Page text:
U.S. small businesses already under attack by COVID-19 could pose another threat to the bottom line in the form of tax proposals from the Biden government – with some proponents warning that higher taxes could put a brake on Main Street.
The Small Business Administration defines small businesses as those with fewer than 500 employees, and over 99.7% of employing companies have fewer than 500 employees.
The American Family Plan and the American Employment Plan currently working in Congress could add to the tax burden on small businesses, some observers say, which could hit Main Street with unintended reform implications.
According to the White House, the plan aims to “expand the middle class, extend the benefits of economic growth to all Americans, and make the United States more competitive,” which are worthwhile goals to be achieved when the economy is slow recovered.
The draft tax plan currently circulating in Congress aims to raise the country’s corporate tax rate from the current 21 percent to 26.5 percent – less than the 28 percent proposed by Biden this year. Major Democrats, however, are pushing back some measures such as increasing corporate and capital gains taxes.
Lawmakers plan to vote this week on the proposals that would raise trillions of dollars from corporations and high-income households to pay President Joe Biden’s massive partisan infrastructure and social spending bill.
“The president made it clear from the start that he was willing to compromise,” Gina Raimondo, US Secretary of Commerce told Yahoo! Finance Live this week.
“The important thing is that the president’s Build Back Better package is good for business,” she added.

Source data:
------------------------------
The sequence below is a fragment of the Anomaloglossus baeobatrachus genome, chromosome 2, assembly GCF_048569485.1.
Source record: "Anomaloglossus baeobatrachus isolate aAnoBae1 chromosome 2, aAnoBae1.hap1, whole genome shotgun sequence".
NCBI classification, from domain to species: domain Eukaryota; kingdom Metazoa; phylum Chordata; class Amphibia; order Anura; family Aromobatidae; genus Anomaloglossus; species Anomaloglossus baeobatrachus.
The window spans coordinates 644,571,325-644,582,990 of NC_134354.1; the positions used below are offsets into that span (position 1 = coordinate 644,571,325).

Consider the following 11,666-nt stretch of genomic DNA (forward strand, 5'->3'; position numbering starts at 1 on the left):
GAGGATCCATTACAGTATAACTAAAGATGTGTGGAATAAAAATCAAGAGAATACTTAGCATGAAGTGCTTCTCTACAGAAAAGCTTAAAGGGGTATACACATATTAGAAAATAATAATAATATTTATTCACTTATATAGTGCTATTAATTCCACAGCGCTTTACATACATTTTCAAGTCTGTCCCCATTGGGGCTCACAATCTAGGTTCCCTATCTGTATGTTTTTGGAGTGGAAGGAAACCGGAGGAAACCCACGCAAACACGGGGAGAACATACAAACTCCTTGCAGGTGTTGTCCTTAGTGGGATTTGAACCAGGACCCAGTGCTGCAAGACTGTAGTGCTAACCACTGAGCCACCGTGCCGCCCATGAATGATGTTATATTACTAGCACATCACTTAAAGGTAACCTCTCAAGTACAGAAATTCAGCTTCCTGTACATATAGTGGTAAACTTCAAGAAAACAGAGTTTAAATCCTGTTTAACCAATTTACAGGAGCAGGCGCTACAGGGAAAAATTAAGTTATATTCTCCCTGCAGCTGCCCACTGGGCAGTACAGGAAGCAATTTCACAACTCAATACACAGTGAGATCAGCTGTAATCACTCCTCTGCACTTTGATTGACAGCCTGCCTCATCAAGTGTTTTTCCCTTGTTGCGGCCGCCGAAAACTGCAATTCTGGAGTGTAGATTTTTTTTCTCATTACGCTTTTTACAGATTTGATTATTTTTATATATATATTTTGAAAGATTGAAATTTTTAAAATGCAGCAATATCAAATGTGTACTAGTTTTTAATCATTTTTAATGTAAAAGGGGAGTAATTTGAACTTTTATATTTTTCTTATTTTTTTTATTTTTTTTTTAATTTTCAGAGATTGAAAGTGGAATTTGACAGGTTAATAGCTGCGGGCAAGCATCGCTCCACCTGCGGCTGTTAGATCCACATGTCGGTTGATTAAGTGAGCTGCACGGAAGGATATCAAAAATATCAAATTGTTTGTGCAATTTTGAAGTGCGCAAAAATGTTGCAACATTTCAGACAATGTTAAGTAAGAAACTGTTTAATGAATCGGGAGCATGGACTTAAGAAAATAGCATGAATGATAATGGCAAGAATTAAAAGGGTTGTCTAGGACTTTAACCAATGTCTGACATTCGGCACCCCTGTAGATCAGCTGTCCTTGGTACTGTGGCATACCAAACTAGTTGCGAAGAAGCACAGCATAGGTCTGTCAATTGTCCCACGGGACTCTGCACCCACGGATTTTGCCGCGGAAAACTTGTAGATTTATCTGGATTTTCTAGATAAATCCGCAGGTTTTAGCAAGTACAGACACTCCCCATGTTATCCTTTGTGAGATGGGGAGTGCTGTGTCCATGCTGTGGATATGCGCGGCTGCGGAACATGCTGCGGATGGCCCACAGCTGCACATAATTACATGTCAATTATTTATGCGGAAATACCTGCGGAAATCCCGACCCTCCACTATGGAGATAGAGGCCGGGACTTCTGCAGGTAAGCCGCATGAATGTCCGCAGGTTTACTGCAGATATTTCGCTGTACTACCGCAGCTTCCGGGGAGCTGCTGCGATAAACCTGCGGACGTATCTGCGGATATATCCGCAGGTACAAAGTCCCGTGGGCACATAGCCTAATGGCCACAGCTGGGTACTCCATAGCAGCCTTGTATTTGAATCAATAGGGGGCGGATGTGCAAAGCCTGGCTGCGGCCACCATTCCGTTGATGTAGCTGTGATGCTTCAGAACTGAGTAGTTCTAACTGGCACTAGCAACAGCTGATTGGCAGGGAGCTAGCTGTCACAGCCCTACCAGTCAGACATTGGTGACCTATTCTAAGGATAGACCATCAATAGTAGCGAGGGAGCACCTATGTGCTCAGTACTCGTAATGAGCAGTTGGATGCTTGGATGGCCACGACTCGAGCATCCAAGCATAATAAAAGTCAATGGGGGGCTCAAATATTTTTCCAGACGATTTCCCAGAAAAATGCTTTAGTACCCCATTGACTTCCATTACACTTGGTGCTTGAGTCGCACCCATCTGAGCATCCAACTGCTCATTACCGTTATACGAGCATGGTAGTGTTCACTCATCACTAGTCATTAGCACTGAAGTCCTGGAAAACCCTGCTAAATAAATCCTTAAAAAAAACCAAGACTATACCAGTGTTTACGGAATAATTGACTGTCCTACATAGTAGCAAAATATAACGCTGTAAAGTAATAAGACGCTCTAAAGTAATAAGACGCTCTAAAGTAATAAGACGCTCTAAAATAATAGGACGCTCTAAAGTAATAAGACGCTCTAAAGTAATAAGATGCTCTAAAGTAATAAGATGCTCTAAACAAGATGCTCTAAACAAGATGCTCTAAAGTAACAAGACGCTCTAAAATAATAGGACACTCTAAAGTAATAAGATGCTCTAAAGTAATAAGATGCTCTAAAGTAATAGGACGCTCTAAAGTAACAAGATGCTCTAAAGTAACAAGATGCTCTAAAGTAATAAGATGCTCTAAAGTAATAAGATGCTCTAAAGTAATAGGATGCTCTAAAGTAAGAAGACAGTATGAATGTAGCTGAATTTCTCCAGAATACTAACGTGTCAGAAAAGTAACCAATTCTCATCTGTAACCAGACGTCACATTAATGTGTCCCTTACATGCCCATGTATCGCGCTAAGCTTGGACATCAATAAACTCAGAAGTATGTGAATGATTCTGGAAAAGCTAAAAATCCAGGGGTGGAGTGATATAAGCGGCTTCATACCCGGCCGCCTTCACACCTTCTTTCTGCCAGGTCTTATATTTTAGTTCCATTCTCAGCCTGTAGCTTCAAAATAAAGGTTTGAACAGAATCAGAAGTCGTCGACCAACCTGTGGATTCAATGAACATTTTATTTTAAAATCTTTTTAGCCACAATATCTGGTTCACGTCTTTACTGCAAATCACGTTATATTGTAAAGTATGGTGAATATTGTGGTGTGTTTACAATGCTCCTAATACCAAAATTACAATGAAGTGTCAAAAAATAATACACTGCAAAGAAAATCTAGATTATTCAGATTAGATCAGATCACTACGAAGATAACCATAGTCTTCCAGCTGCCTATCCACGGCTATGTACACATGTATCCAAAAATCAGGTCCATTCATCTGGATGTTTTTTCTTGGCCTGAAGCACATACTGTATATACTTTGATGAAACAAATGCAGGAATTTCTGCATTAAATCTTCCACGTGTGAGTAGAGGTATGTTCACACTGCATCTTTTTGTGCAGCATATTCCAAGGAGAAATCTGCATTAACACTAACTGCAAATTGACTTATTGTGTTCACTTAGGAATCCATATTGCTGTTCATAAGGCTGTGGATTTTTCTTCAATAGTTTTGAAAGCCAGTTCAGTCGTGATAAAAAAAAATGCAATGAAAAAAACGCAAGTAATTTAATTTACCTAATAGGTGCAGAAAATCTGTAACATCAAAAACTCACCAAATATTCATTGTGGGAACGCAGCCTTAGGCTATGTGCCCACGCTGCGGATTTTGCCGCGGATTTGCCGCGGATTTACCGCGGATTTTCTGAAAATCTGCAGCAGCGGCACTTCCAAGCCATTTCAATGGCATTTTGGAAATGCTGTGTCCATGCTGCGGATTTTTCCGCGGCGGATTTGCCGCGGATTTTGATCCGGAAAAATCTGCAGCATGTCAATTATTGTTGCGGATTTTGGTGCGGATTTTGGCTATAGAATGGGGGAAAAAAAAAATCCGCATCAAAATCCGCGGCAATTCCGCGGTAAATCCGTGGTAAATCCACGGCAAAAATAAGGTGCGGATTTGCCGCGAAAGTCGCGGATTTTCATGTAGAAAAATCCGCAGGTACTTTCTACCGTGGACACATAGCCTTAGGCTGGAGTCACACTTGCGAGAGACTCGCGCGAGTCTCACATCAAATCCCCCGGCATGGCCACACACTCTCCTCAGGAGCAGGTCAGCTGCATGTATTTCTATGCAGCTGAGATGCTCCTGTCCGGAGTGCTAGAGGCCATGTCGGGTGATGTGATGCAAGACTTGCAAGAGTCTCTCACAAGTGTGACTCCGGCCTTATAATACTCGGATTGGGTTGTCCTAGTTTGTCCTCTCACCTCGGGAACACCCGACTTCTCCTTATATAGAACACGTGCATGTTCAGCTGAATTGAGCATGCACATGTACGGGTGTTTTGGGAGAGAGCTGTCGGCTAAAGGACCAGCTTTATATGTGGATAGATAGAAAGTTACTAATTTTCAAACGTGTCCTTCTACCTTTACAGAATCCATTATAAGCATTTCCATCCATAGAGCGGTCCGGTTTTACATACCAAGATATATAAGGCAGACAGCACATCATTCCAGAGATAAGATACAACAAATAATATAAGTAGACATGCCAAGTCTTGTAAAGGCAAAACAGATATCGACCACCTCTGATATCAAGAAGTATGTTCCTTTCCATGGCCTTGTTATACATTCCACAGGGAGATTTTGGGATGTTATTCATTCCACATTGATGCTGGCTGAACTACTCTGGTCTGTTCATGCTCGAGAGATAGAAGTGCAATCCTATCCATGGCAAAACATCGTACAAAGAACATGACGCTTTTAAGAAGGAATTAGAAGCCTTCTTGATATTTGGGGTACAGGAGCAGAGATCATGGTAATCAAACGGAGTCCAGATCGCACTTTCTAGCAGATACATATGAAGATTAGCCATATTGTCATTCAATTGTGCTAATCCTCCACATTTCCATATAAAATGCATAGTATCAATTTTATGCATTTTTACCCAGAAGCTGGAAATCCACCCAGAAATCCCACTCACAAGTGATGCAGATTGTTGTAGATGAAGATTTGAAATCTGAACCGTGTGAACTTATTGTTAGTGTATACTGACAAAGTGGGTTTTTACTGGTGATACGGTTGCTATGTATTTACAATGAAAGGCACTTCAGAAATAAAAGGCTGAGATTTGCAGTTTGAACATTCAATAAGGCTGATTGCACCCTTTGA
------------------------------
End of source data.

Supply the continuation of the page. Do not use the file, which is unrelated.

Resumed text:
Under the proposal, the enterprise rate would be reduced to 18% for small businesses with incomes less than $ 400,000; all other companies would continue to pay the current rate of 21%.
“It is crystal clear that this package is good for business and makes investments that improve business competitiveness,” said Raimondo.
The story goes on
“We need investments. We need a better trained workforce. We need employees with digital skills. We need every American who has broadband and is digitally literate. We need affordable childcare, ”she added.
The Democrats in Congress also add a 3% surcharge on revenues of more than $ 5 million a year – targeting the wealthiest American households. Biden did not support such a surcharge.
“Just leave it alone”
Co-owner Jonathan Katz talks to new members about a membership form outside of Risky Business, which was once The Other Door but closed during the Covid-19 pandemic in the North Hollywood neighborhood of Los Angeles, California on May 21, 2021. (Photo by Patrick T. FALLON / AFP) (Photo by PATRICK T. FALLON / AFP via Getty Images)